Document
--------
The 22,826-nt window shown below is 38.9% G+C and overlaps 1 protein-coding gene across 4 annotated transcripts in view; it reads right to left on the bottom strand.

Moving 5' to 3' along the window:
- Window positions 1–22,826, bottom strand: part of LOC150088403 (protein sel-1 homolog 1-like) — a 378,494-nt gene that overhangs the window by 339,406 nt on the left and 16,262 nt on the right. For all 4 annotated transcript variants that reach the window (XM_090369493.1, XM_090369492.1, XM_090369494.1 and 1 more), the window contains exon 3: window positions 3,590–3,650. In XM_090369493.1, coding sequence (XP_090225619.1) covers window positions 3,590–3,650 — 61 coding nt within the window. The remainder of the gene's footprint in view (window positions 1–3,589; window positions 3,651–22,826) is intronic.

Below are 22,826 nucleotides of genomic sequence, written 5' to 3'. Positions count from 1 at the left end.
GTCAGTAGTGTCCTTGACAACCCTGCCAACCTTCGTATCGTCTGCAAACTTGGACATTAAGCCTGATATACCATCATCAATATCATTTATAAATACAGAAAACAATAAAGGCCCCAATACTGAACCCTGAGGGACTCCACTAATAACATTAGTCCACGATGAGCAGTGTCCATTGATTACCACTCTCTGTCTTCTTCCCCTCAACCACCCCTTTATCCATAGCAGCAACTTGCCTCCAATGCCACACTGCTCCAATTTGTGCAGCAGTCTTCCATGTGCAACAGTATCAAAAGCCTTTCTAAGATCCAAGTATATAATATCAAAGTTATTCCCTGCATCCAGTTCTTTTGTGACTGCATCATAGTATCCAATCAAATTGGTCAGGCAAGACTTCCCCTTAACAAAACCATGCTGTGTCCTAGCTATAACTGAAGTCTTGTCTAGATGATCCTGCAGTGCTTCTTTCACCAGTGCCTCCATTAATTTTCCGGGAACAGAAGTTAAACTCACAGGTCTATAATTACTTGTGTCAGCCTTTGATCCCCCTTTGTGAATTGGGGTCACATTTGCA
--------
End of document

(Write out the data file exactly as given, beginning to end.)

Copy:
The 22,826-nt window shown below is 38.9% G+C and overlaps 1 protein-coding gene across 4 annotated transcripts in view; it reads right to left on the bottom strand.

Moving 5' to 3' along the window:
- Window positions 1–22,826, bottom strand: part of LOC150088403 (protein sel-1 homolog 1-like) — a 378,494-nt gene that overhangs the window by 339,406 nt on the left and 16,262 nt on the right. For all 4 annotated transcript variants that reach the window (XM_090369493.1, XM_090369492.1, XM_090369494.1 and 1 more), the window contains exon 3: window positions 3,590–3,650. In XM_090369493.1, coding sequence (XP_090225619.1) covers window positions 3,590–3,650 — 61 coding nt within the window. The remainder of the gene's footprint in view (window positions 1–3,589; window positions 3,651–22,826) is intronic.

Below are 22,826 nucleotides of genomic sequence, written 5' to 3'. Positions count from 1 at the left end.
GTCAGTAGTGTCCTTGACAACCCTGCCAACCTTCGTATCGTCTGCAAACTTGGACATTAAGCCTGATATACCATCATCAATATCATTTATAAATACAGAAAACAATAAAGGCCCCAATACTGAACCCTGAGGGACTCCACTAATAACATTAGTCCACGATGAGCAGTGTCCATTGATTACCACTCTCTGTCTTCTTCCCCTCAACCACCCCTTTATCCATAGCAGCAACTTGCCTCCAATGCCACACTGCTCCAATTTGTGCAGCAGTCTTCCATGTGCAACAGTATCAAAAGCCTTTCTAAGATCCAAGTATATAATATCAAAGTTATTCCCTGCATCCAGTTCTTTTGTGACTGCATCATAGTATCCAATCAAATTGGTCAGGCAAGACTTCCCCTTAACAAAACCATGCTGTGTCCTAGCTATAACTGAAGTCTTGTCTAGATGATCCTGCAGTGCTTCTTTCACCAGTGCCTCCATTAATTTTCCGGGAACAGAAGTTAAACTCACAGGTCTATAATTACTTGTGTCAGCCTTTGATCCCCCTTTGTGAATTGGGGTCACATTTGCA